In the aftermath of war, false friendships, failed loyalties, and new alliances make truth difficult to see clearly. The battle for Tawtrukk is over, but the madman that started it all has escaped, and now he has instructions for detonating the nuclear bomb that stood dormant in the Southshaw chapel for thirteen generations. If he can't be stopped in time, Freda will have to find some way to lead the survivors to a new home over the mountains, into a land she'd always been taught was an uninhabitable wasteland of smoldering radiation.
Cryptic clues left by Southshaw's Founders three hundred years ago suggest that the land may not be as desolate as everyone thought, but can those clues be trusted? Can Freda unite the bitter, angry remnants of the Southshaw, Tawtrukk, and Subterra peoples? Can she get them to follow the clues when many think they lead to death instead of to the paradise Freda believes they promise?
Peter rarely uses his electrical engineering degree from UC Berkeley these days. Instead, he writes adventure and fantasy fiction, short stories, and poetry for people with a sense of adventure (or a sense of humor). He has a day job as an executive in Corporate Social Responsibility, running a huge corporate volunteer program and the nation's largest employee charitable giving campaign. In his career, he's worked on the first smart phone, the first PDA, and the first stealth bomber. A Connecticut native, he has been in the San Francisco area for most of his life and is the proud father of two fantastic kids: one is an Eagle Scout and the other is a transgender woman.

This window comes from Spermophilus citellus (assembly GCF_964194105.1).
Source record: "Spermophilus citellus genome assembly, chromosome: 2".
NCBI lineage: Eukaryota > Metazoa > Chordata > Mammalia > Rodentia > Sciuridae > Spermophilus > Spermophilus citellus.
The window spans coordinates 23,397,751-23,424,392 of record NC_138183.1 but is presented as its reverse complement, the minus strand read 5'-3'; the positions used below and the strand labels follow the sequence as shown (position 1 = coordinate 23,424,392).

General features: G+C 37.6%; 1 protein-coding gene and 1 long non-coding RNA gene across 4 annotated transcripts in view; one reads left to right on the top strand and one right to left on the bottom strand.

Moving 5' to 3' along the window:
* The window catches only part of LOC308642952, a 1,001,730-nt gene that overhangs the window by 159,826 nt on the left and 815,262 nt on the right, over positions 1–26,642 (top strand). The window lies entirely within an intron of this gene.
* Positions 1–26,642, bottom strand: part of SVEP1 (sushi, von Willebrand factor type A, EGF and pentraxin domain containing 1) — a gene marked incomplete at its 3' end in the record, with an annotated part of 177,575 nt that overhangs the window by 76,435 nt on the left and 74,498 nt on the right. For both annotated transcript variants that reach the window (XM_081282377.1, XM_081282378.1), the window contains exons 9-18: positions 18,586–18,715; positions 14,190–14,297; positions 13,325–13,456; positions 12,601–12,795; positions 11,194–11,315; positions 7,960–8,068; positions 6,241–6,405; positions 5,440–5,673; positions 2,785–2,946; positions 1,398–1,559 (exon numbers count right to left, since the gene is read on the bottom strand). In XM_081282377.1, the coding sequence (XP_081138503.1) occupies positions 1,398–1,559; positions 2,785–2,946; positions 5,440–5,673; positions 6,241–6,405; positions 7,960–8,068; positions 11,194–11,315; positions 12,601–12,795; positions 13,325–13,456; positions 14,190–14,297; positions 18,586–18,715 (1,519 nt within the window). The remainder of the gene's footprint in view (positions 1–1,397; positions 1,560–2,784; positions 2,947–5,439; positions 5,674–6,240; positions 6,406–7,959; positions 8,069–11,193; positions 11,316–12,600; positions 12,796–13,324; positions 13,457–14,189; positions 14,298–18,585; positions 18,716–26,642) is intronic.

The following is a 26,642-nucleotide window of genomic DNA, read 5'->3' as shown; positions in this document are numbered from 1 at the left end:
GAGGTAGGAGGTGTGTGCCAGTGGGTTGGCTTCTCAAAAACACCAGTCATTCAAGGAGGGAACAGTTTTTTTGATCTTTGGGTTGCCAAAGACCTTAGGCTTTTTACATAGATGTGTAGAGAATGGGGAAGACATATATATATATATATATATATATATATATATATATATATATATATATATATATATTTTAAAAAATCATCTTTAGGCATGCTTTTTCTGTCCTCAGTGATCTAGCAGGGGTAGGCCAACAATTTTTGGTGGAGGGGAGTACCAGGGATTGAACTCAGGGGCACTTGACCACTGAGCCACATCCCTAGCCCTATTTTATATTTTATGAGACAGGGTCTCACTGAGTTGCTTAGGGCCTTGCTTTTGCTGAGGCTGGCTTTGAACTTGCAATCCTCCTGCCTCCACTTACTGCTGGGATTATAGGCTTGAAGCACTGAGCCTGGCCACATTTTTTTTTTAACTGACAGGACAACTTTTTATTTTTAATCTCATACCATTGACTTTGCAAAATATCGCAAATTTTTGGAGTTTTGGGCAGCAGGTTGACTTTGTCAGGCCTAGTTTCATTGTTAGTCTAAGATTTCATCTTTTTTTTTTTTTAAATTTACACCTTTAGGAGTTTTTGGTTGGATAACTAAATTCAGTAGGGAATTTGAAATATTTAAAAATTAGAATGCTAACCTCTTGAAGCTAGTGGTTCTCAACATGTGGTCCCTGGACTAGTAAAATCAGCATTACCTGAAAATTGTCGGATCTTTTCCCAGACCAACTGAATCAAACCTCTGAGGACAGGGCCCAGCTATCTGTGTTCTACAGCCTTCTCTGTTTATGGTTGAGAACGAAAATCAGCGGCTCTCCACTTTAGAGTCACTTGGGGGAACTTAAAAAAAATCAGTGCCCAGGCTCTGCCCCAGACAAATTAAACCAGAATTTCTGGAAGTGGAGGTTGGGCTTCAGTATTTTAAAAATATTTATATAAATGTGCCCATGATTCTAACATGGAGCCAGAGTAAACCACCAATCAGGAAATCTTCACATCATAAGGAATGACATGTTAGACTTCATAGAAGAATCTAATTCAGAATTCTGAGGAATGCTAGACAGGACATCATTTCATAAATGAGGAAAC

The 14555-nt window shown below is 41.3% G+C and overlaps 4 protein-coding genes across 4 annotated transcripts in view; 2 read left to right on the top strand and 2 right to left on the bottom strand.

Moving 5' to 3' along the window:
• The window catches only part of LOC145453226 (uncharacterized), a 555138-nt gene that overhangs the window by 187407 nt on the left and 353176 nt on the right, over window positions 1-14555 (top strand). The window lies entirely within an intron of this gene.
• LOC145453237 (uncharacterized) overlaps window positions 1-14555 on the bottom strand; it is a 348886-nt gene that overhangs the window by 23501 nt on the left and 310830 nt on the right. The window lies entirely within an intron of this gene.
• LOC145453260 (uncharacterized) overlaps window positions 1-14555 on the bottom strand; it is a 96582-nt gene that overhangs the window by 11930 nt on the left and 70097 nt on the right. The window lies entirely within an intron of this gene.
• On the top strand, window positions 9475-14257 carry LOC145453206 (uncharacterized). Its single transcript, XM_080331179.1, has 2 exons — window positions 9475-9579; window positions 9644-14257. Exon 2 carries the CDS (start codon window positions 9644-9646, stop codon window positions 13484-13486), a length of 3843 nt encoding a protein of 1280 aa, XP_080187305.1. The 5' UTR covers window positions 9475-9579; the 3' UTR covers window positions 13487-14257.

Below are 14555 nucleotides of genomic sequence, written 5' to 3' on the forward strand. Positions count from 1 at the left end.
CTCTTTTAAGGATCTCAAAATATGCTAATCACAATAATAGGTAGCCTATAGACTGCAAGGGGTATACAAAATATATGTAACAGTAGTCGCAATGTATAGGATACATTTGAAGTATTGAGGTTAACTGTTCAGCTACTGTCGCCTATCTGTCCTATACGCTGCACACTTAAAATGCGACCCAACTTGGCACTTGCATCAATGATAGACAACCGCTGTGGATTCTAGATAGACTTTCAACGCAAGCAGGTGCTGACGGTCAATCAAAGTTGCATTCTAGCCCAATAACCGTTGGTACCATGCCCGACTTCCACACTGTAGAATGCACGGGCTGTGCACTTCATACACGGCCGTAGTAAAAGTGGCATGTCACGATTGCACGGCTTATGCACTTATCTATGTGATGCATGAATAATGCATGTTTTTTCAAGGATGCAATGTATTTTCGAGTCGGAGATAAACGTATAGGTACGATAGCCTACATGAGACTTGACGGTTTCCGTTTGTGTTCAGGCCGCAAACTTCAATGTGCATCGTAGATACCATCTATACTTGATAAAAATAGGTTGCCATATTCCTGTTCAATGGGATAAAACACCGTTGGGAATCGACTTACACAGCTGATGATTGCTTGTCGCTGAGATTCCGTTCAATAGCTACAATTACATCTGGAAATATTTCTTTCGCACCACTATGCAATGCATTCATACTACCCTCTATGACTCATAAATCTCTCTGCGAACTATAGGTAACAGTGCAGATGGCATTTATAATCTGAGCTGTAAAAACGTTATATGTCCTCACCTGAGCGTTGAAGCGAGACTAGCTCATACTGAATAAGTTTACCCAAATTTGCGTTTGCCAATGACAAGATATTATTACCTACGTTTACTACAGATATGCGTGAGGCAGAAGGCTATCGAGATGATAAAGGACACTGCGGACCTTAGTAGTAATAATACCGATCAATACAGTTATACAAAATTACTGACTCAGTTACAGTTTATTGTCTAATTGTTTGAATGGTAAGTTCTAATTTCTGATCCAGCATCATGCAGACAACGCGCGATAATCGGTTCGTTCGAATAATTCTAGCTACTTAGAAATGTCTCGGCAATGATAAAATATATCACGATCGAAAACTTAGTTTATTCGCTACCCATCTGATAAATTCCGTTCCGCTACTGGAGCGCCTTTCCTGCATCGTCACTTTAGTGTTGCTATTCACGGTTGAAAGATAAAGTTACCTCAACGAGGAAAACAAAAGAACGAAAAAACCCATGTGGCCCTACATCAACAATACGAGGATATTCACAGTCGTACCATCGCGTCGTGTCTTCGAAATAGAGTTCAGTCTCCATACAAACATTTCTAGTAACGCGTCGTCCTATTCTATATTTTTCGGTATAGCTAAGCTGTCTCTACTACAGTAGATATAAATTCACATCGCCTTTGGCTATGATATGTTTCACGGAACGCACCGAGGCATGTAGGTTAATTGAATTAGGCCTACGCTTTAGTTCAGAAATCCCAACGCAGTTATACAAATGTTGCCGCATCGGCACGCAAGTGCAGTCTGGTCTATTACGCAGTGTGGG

Like “Forsada,” the action in this book picks up directly after the previous installment in the series. “Freda” follows its titular character as she leaves Tawtrukk for the wastelands of the Radiation, in search of a new home.
Although this book is a little slower than the previous ones, I still devoured it in one sitting. The writing style is great, and the ending was very satisfying. The only reason I deducted a star is because I found Freda’s behavior frustrating. She can be so smart in some ways and so naive in others. Don’t get me wrong: everything she does makes complete sense for her character. It’s just a little bit agonizing for me that I can’t reach through the pages and shake some sense into her.
This book introduces a new character, Tynan, and he’s a creep and a half from the moment he walks in. Personally, I don’t understand how anyone could like him after the things he says, but at the same time, I know that people fall for that stuff all the time in real life. So, sadly, what happens is quite realistic. For that reason, I think teenagers would get a lot of value out of this book, as it might give them an opportunity to learn and talk about healthy vs. unhealthy relationships.
“Freda” is a fitting end to a wonderful series, and I can’t wait to read more of this author’s work in the future.
Freda is the third volume in the New Eden series. I think this is Peter Dudley's best work yet. This was a really fast paced book and it kept me guessing right up until the last page. I was like phew!!!! You really know when a story is great when you continue to think about the book and the characters days after finishing the book. Freda has heart! That is what I loved about her. We also have Dane, Lupay and Tom. I just love Tom's character and the way Dane and Tom work together. I think a book about Tom would have been great too but alas.. this is the last one. You need to read Semper, Forsada and then Freda. I wish readers would give new authors a try. These three books were amazing and I am looking forward to whatever Peter has in store for us next!